Digging for Gold: Mining Data to Capture Share, Profits


NEW YORK—Non-stop changes in how business is conducted in the 21st century and the explosion of social media across the globe has forced rapid adaptation to new technologies for those in the lodging industry, a sector once suspicious, if not outright resistant, to such advances, but which now embraces and even innovates within this brave, new world.

Key for those in the lodging sphere, of course, is gaining revenue, building profits and sourcing the opportunities to do so, all the while remembering it is a people business. Modern technology is able to mesh all of these aspects and, through sophisticated means, help hoteliers reach what are being termed “persuadable guests,” those who can be “captured” as new market share.

“The hotel industry has been a little slow in technology adoption, but it’s reached a point where it’s the guest that is driving and pushing toward the use of technology,” particularly Millennials, said Anil Kaul, co-founder/CEO, Absolutdata, a decision engineering company that applies advanced analytics to help businesses with key decisions by bridging data, insights and action and specializes in big data, high-end business analytics, predictive modeling, reporting and data-management services.

Kaul acknowledged debate remains in the hotel industry around technology, citing a recent conference he attended where hoteliers voiced concern over increasing automation, e.g., keyless entry, mobile check-in, asking what’s to become of the “hospitality” in the hospitality industry.

“There’s this big angst in the industry that ‘if we adopt technology, are we going to lose the soul of the industry’? I have a different perspective. I believe technology is about giving guests control over what they want.”

Kaul believes this can be applied whether the guest is in super-efficient mode—streamlined check-in/out, fast service—or at a more relaxed pace.

“I should be able to use technology to find the best hotel, check in, order something for my room… if I want more hospitality, technology can help the front desk recognize who I am. They would know what my preferences are, what I like and what I don’t like. I don’t get greeted by somebody who doesn’t ‘know’ me…that makes my interaction with people so much more powerful,” said Kaul. “Technology gives me the choice over what kind of interaction I want.”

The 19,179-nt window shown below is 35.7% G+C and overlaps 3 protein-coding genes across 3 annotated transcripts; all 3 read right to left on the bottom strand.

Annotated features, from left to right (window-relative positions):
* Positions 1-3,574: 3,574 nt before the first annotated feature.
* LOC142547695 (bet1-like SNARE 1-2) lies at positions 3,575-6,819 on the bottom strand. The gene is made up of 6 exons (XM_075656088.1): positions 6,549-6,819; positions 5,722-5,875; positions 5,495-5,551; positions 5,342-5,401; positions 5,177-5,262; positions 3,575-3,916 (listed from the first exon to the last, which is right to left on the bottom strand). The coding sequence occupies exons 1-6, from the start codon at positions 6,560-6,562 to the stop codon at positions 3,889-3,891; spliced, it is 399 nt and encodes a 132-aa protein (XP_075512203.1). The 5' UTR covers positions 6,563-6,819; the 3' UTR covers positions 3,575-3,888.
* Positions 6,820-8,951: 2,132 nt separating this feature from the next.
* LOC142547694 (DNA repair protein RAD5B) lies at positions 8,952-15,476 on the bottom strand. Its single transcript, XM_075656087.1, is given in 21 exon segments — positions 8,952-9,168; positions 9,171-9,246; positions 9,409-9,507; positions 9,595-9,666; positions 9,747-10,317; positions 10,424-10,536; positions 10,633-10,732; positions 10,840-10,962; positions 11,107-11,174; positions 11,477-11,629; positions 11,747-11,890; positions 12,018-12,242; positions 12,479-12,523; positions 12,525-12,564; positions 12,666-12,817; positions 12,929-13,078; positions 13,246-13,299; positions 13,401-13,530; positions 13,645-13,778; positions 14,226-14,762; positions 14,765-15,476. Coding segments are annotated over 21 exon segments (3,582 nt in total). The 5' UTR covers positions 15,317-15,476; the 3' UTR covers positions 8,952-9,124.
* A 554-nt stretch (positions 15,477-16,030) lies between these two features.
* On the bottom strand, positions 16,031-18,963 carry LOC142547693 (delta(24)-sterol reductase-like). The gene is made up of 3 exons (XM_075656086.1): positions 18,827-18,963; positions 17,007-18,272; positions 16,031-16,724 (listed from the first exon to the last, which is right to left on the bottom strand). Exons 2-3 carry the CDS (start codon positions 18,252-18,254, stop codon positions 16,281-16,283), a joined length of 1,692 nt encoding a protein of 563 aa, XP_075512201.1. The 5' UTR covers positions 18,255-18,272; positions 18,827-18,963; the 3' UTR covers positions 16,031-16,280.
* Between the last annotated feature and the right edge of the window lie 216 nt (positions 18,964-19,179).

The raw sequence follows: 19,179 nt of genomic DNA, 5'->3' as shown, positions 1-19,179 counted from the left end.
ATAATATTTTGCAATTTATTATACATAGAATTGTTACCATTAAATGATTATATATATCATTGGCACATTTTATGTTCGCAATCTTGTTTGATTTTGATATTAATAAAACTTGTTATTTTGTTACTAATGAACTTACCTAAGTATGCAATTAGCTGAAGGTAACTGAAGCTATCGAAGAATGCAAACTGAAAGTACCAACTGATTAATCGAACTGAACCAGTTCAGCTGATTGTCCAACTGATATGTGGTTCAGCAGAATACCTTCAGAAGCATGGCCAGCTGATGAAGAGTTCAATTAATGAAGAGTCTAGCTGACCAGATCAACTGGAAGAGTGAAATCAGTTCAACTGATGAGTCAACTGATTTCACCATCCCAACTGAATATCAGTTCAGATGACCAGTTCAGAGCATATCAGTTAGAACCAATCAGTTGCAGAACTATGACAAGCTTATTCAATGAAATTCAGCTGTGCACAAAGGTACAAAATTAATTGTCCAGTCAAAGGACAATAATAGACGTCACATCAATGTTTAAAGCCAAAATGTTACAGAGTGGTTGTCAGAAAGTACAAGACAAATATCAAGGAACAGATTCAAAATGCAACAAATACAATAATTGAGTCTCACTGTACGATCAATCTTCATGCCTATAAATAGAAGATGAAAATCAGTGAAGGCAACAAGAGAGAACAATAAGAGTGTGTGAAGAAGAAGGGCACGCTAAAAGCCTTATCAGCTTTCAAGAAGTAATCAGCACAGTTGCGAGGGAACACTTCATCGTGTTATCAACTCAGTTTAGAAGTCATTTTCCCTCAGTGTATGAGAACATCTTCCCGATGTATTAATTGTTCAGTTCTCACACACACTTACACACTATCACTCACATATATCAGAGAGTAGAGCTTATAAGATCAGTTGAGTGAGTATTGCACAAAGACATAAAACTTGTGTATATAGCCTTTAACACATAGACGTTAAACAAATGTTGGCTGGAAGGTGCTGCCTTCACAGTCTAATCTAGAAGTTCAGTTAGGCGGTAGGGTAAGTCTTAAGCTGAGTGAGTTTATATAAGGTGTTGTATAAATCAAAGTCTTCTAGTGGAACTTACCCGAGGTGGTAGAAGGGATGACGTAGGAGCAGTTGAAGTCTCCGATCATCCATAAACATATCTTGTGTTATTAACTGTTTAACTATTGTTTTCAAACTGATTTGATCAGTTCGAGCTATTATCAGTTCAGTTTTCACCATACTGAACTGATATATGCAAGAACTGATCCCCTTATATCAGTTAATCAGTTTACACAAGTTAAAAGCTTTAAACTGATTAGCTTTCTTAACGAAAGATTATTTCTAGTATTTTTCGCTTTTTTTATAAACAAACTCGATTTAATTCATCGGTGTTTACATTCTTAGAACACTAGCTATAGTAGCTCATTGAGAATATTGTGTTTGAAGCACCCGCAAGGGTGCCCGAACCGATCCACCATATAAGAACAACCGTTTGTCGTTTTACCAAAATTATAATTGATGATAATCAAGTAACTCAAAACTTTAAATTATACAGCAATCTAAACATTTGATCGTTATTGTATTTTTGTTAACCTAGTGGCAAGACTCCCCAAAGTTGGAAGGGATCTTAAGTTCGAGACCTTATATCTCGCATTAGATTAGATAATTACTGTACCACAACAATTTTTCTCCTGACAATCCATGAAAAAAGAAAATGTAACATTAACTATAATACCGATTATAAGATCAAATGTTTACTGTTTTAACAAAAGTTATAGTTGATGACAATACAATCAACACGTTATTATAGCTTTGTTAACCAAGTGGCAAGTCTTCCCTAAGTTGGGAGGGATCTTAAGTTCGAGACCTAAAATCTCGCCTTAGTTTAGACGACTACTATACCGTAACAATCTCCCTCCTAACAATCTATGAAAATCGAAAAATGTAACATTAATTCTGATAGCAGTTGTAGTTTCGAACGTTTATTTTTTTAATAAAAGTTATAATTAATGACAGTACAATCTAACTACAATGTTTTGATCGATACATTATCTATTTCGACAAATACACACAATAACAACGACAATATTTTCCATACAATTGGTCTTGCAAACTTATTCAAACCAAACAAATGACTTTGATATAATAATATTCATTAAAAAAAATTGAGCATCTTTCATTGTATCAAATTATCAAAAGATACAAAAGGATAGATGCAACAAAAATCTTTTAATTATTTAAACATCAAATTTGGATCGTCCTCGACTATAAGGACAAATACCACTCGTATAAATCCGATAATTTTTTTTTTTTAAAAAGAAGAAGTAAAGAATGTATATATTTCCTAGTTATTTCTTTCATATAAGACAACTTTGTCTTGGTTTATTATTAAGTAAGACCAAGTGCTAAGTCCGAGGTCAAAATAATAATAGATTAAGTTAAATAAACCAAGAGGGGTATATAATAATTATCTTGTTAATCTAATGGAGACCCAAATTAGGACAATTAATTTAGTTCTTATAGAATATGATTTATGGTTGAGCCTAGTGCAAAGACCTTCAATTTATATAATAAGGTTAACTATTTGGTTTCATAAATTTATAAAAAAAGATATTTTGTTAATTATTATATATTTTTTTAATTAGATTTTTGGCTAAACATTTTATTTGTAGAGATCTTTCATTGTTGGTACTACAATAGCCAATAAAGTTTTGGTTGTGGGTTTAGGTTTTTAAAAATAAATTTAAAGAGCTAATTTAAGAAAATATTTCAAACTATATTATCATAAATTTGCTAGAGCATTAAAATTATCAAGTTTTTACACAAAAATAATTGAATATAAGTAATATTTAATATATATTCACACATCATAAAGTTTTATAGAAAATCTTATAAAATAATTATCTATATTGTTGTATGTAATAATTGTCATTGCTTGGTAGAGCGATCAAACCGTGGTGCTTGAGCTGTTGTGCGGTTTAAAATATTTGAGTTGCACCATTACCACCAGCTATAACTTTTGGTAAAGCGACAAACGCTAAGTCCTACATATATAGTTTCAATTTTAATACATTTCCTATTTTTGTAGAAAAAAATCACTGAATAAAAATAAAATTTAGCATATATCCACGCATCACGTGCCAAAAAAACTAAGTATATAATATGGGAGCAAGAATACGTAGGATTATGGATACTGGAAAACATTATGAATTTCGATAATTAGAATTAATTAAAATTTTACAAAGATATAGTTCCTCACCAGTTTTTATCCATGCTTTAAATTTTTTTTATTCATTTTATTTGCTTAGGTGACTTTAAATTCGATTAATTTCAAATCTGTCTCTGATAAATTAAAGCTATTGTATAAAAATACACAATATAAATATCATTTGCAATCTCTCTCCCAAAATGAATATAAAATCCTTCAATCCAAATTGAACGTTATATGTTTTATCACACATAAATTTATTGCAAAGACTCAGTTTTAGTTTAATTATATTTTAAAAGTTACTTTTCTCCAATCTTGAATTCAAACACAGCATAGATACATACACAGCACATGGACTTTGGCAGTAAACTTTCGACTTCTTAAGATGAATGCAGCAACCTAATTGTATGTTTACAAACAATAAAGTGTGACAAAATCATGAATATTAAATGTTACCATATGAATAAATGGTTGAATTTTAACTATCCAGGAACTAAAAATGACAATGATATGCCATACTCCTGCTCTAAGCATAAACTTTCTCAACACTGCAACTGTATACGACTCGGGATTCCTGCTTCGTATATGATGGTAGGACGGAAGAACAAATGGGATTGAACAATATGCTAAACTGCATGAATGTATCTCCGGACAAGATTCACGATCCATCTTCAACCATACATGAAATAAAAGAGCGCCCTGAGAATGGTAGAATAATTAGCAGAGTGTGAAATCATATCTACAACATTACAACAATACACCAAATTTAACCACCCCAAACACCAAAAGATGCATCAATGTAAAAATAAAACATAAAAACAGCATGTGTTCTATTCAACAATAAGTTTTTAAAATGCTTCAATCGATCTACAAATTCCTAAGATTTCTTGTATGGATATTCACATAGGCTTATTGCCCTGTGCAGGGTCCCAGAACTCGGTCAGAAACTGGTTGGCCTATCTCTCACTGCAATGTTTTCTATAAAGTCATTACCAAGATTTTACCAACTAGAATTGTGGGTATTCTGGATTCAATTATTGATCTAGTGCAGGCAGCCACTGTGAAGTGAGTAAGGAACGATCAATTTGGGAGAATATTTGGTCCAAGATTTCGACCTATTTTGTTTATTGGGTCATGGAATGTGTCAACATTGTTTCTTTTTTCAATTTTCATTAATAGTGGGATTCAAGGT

The CEO “absolutely” feels hotels can mine data to find and target guests.

“We work with a lot of large hotel loyalty programs (such as Hilton Worldwide’s) and we can clearly see from the loyalty data that you can figure out who are your best guests…using that data, you can go out and inquire and find other guests who have similar needs, wants and characteristics; that’s the power of the data that comes in,” said Kaul.

The company uses data and analytics to show impact to the bottom and top lines and measures the impact on the property, including repeat business. “That’s where the value of data starts coming in,” said the executive. “Clients want more and more analysis because they can very clearly see the positive business impact. And business impact happens both in terms of finding good guests and making every guest stay comfortable and better so they will come back and give them those extra stays and a bigger share of the wallet.”

Even with all that has happened with technology vis-à-vis lodging in the past decade, Kaul feels, “We are just taking the first baby steps with data right now. Data is actually going to change the industry in a lot of different ways, not only where interaction with guests is concerned, but also in terms of how buying is done for the latest things in the hotel, how you design your hotels. All of those things are going to be so much more informed by data that in 10 years when we look back, we will certainly notice that the hotel industry has completely changed. The companies that take the steps and make sure they are able to leverage their data will be the ones doing very well at that time; the others will be left behind.”

—Stefani C. O’Connor